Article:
Policy Points
A blog for people who love data, health care, and policy as we do

Tuesday, June 7th, 2022

Preventative Oral Care, A Necessity for Mississippi

Written by UMMCC student participating in the Center’s Health policy Fellowship program with assistance from Center’s staff.


It is not uncommon for oral health to be pushed to the wayside when traversing the massive landscape of healthcare, despite oral health’s crucial influence on overall health. The immediate need for treatment of chronic conditions and diseases distracts from the need to emphasize preventative care. However, Mississippians need to invest in preventative care if there is to be a reduction in future health issues, especially preventative oral care.

In 2018, the CDC reported that 55% of older adults in Mississippi suffered severe tooth loss, and 25% of adults over 65 had no teeth at all.1 In the same year, the Mississippi State Department of Health found that 63% of children under the age of nine experienced tooth decay, 31% of which were untreated.2 Tooth loss and tooth decay can result in disease, cancer, infection, and, in extreme cases, death.3 Oral health impacts an individual’s daily life and ability to function in society.4 Research shows that early childhood prevention efforts can help prevent oral disease and decay.5 Increasing oral health awareness, initiating school sealant programs, Medicaid-covered dental preventative services, and promoting fluoridated water treatments are all preventative measures that could result in improved oral healthcare outcomes.

Oral Health Awareness and Education

In a 2012 survey, conducted in Jackson by Dr. Teresa Perkins, it was found that 62% of parents admitted that their child did not own a toothbrush.6 Studies, such as “The State of Little Teeth” by the American Academy of Pediatric Dentistry (AAPD), show that more than one-third of children have early childhood caries by the time they enter kindergarten.7 Oral Health education and care must begin early. “Two is too late,” and, “First tooth, first exam,” are mottos that have been used in the IHS Early Childhood Caries Collaborative.8 Other initiatives and programs are attempting to help children at even earlier stages, such as Minnesota’s “Healthy Teeth, Healthy Baby” initiative9. This initiative seeks to partner community health workers, nurses, and doctors with dental professionals to educate pregnant women, parents, and young children about preventative oral care and help them find access to care. This awareness combined with education leads to better care at home which prevents poor oral health outcomes.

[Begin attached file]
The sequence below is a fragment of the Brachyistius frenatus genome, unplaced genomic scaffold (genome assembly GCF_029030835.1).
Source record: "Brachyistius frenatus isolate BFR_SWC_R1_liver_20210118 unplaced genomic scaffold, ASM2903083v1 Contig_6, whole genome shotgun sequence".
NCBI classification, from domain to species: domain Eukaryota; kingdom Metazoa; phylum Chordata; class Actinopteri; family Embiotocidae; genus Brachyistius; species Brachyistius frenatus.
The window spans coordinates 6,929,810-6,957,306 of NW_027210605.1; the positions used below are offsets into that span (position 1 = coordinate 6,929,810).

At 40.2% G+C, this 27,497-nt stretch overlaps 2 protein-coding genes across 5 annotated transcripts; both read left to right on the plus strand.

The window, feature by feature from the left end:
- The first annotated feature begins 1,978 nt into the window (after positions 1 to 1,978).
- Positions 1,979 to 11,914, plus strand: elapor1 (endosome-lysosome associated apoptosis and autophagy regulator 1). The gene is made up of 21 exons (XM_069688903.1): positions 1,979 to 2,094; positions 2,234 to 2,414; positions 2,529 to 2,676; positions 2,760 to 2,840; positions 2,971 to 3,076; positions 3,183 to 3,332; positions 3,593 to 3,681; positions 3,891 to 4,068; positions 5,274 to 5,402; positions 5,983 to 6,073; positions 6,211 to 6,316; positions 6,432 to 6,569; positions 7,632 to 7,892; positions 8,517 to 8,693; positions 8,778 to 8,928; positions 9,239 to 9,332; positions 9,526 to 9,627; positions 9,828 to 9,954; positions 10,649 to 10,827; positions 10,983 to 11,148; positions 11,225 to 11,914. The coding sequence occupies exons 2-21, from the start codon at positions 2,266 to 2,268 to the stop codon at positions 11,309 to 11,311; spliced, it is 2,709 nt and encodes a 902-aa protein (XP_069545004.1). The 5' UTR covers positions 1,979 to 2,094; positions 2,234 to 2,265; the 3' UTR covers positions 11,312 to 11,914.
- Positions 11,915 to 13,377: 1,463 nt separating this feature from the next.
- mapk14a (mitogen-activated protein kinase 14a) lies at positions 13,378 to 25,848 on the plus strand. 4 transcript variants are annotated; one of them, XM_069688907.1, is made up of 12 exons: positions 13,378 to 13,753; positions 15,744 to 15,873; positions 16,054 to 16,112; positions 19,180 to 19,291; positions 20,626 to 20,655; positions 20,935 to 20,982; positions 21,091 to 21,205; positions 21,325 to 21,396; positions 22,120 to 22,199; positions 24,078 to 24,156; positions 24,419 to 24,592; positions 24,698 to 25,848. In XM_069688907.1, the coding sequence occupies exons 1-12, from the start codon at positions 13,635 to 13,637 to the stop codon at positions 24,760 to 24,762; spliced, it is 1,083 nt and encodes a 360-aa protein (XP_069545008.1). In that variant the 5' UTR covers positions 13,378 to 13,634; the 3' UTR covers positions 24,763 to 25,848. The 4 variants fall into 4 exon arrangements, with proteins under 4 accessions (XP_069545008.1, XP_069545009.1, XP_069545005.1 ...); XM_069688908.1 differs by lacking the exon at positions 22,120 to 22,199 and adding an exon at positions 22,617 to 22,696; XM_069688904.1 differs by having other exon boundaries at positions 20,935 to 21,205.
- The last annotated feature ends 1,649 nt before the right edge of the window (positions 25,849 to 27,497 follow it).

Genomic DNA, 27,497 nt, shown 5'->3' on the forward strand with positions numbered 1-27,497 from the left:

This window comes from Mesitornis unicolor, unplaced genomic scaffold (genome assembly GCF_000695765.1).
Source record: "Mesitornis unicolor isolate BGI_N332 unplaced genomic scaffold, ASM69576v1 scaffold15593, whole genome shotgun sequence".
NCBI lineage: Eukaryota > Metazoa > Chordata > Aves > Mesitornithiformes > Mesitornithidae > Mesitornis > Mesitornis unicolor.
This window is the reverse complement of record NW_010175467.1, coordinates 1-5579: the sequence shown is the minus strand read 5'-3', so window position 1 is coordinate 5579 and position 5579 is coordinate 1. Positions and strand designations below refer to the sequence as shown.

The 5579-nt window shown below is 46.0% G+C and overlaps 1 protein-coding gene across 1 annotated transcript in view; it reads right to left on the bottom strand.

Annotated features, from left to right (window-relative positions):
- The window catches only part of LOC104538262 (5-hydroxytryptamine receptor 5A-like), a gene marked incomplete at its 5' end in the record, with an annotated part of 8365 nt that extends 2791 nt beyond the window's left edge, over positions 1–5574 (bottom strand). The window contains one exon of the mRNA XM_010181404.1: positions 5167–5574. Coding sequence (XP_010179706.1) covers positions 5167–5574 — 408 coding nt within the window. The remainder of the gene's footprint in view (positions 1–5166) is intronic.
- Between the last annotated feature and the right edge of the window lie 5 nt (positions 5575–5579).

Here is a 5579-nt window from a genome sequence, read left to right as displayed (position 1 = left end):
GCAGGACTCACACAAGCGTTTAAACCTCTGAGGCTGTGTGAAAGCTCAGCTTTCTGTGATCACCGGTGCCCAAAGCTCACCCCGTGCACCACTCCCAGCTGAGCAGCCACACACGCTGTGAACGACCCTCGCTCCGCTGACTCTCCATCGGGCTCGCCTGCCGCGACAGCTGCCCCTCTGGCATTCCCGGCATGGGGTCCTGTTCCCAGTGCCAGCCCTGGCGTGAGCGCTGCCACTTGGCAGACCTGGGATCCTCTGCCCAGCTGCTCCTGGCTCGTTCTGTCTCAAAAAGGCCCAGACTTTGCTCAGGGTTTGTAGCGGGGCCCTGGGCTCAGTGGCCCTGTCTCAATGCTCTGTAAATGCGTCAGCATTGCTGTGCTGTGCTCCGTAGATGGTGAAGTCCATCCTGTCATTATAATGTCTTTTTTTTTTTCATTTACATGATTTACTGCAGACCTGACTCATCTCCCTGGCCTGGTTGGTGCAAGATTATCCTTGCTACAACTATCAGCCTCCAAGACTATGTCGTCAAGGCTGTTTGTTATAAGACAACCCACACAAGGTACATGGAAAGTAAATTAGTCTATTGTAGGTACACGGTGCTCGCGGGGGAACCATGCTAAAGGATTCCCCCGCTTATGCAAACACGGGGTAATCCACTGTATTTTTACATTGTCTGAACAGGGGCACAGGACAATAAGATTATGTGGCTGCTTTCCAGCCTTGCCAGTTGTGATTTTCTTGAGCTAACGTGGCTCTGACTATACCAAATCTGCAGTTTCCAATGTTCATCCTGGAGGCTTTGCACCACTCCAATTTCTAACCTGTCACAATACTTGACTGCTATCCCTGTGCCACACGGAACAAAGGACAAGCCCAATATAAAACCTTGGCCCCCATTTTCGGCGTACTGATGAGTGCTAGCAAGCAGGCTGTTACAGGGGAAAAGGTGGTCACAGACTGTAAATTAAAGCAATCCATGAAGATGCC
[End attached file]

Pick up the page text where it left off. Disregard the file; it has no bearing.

School Sealant Programs

According to the CDC, school sealant programs could save state costs up to $300 million by providing low-income children with sealants.10 Each tooth sealed saves more than $11 in dental treatment costs.11 According to the AAPD, it can cost anywhere between $10,000 to $25,000 per child per year to provide treatment for severe tooth decay.12 In Mississippi, a program such as this could help families in rural areas where there is a lack of access to oral health care and where routine checkups prove to be a logistical challenge.

Medicaid-covered Dental Preventative Services

Many Mississippians also lack the income and coverage to receive proper dental care. Since extractions are the only dental procedure for adults with Medicaid coverage in the state, removing the whole tooth becomes the logical choice for people that are unable to pay to restore an otherwise perfectly good tooth.13 In states such as Kansas, Medicaid covers preventative services such as cleanings.14

Studies have shown that missing teeth can increase the chances of discrimination in an individual’s social interactions and workplace success.15 It’s also been shown that multiple tooth extractions can impact an individual’s mental and overall health over time.16 Medicaid-covered preventative programs, such as regular cleanings, could reduce this negative effect to our state’s workforce.

Fluoridated Water Treatments

On average, communities with fluoridation experience 25% fewer cavities, saving $32 per person annually by avoiding dental treatment costs.17 Fluoride is a naturally occurring mineral that has been proven to prevent teeth from decay.18 Currently, 61% of the Mississippi population receives fluoridated water treatments.19

According to the CDC’s “2018 States Ranked by Fluoridation Percentage”, Mississippi ranks at 36. States with stricter fluoride water mandates, such as Georgia, Ohio, and Kentucky, rank in the top ten of highest percentage of fluoridated water.20, 21


Preventative oral care should receive the same priority and promotion as routine physical examinations, nutrition education, and regular screenings. With Mississippi’s current health obstacles, preventative oral care is both economical and necessary. By initiating more dental health programs and policies, we can improve the future of our children, our workforce, and our state’s overall health.

Caries: Cavities, also called tooth decay, are caused by a combination of factors, including bacteria in your mouth, frequent snacking, sipping sugary drinks and not cleaning your teeth well.

American Academy of Pediatric Dentistry (AAPD): Established in 1987, AAPD Foundation is the charitable arm of the AAPD dedicated to providing dental homes for children nationwide.